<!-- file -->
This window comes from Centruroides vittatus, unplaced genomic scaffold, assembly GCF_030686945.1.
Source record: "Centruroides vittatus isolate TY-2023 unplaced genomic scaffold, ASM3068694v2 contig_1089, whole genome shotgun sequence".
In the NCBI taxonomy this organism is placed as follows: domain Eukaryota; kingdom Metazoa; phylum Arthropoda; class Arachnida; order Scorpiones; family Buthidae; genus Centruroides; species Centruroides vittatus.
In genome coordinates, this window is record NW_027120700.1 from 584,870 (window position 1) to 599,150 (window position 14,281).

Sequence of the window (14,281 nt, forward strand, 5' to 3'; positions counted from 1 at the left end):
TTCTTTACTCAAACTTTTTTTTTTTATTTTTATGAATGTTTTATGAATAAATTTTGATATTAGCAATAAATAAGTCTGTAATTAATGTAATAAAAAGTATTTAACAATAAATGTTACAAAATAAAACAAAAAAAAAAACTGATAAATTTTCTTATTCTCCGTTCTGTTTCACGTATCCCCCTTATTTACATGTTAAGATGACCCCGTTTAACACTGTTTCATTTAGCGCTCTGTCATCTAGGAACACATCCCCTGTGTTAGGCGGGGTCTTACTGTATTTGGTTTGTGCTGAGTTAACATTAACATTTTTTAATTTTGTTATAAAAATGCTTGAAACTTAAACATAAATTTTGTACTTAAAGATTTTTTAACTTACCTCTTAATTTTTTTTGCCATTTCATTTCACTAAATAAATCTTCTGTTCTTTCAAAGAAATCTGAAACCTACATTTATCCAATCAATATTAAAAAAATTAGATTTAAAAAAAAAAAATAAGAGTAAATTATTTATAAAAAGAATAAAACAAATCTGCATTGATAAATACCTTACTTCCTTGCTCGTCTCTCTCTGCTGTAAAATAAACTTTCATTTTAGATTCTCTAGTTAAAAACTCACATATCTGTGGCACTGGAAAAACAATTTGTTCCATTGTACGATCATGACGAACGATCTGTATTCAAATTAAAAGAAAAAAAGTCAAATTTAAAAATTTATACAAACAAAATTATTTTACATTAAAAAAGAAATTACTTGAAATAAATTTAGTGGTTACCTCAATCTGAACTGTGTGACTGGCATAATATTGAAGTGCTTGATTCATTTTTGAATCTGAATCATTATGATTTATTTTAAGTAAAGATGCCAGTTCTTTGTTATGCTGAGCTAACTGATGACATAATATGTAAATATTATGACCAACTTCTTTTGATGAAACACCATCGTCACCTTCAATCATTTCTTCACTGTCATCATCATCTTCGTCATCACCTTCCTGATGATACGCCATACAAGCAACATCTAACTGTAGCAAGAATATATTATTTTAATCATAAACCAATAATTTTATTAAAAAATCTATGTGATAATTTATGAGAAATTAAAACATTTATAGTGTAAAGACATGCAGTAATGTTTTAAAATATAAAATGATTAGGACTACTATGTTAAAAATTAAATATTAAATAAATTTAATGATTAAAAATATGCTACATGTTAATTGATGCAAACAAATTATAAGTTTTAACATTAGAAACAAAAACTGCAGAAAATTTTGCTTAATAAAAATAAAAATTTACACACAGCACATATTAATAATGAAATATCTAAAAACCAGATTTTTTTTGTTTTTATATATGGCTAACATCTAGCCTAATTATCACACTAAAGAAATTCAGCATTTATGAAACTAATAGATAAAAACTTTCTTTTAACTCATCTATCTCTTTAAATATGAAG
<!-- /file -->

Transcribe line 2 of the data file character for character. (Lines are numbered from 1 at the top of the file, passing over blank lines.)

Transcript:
Source record: "Centruroides vittatus isolate TY-2023 unplaced genomic scaffold, ASM3068694v2 contig_1089, whole genome shotgun sequence".